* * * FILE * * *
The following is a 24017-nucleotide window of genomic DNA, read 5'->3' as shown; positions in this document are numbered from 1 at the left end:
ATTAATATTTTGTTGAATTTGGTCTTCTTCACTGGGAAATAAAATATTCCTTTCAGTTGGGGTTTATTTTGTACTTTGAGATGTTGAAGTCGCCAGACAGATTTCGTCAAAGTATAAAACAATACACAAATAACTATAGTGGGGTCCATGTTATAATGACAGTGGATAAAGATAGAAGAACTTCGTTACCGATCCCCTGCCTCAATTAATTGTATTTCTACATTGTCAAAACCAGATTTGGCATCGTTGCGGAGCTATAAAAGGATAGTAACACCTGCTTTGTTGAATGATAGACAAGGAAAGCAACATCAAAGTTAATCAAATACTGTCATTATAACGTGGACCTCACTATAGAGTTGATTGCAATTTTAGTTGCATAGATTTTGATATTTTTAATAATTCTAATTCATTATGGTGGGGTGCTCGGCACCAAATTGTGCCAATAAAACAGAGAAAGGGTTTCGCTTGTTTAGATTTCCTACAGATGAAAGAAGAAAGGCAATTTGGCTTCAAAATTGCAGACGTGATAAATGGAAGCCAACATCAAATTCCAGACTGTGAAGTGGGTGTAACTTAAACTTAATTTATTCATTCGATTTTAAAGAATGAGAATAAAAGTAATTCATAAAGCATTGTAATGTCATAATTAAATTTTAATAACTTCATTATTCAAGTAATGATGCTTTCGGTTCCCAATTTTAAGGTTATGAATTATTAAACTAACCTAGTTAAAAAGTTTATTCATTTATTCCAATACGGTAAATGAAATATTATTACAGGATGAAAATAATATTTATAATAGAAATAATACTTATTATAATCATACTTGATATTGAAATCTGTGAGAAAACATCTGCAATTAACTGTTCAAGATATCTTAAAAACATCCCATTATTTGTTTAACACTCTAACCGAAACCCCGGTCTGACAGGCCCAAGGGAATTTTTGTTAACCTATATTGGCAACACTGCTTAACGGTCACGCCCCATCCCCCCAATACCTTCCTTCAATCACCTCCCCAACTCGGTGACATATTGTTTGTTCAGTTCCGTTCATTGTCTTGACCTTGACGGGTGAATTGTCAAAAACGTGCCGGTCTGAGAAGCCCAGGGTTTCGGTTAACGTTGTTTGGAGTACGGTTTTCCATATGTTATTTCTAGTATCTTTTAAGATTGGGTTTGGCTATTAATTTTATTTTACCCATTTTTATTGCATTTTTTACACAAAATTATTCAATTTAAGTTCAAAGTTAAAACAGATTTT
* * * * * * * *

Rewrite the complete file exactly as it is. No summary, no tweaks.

The following is a 24017-nucleotide window of genomic DNA, read 5'->3' as shown; positions in this document are numbered from 1 at the left end:
ATTAATATTTTGTTGAATTTGGTCTTCTTCACTGGGAAATAAAATATTCCTTTCAGTTGGGGTTTATTTTGTACTTTGAGATGTTGAAGTCGCCAGACAGATTTCGTCAAAGTATAAAACAATACACAAATAACTATAGTGGGGTCCATGTTATAATGACAGTGGATAAAGATAGAAGAACTTCGTTACCGATCCCCTGCCTCAATTAATTGTATTTCTACATTGTCAAAACCAGATTTGGCATCGTTGCGGAGCTATAAAAGGATAGTAACACCTGCTTTGTTGAATGATAGACAAGGAAAGCAACATCAAAGTTAATCAAATACTGTCATTATAACGTGGACCTCACTATAGAGTTGATTGCAATTTTAGTTGCATAGATTTTGATATTTTTAATAATTCTAATTCATTATGGTGGGGTGCTCGGCACCAAATTGTGCCAATAAAACAGAGAAAGGGTTTCGCTTGTTTAGATTTCCTACAGATGAAAGAAGAAAGGCAATTTGGCTTCAAAATTGCAGACGTGATAAATGGAAGCCAACATCAAATTCCAGACTGTGAAGTGGGTGTAACTTAAACTTAATTTATTCATTCGATTTTAAAGAATGAGAATAAAAGTAATTCATAAAGCATTGTAATGTCATAATTAAATTTTAATAACTTCATTATTCAAGTAATGATGCTTTCGGTTCCCAATTTTAAGGTTATGAATTATTAAACTAACCTAGTTAAAAAGTTTATTCATTTATTCCAATACGGTAAATGAAATATTATTACAGGATGAAAATAATATTTATAATAGAAATAATACTTATTATAATCATACTTGATATTGAAATCTGTGAGAAAACATCTGCAATTAACTGTTCAAGATATCTTAAAAACATCCCATTATTTGTTTAACACTCTAACCGAAACCCCGGTCTGACAGGCCCAAGGGAATTTTTGTTAACCTATATTGGCAACACTGCTTAACGGTCACGCCCCATCCCCCCAATACCTTCCTTCAATCACCTCCCCAACTCGGTGACATATTGTTTGTTCAGTTCCGTTCATTGTCTTGACCTTGACGGGTGAATTGTCAAAAACGTGCCGGTCTGAGAAGCCCAGGGTTTCGGTTAACGTTGTTTGGAGTACGGTTTTCCATATGTTATTTCTAGTATCTTTTAAGATTGGGTTTGGCTATTAATTTTATTTTACCCATTTTTATTGCATTTTTTACACAAAATTATTCAATTTAAGTTCAAAGTTAAAACAGATTTT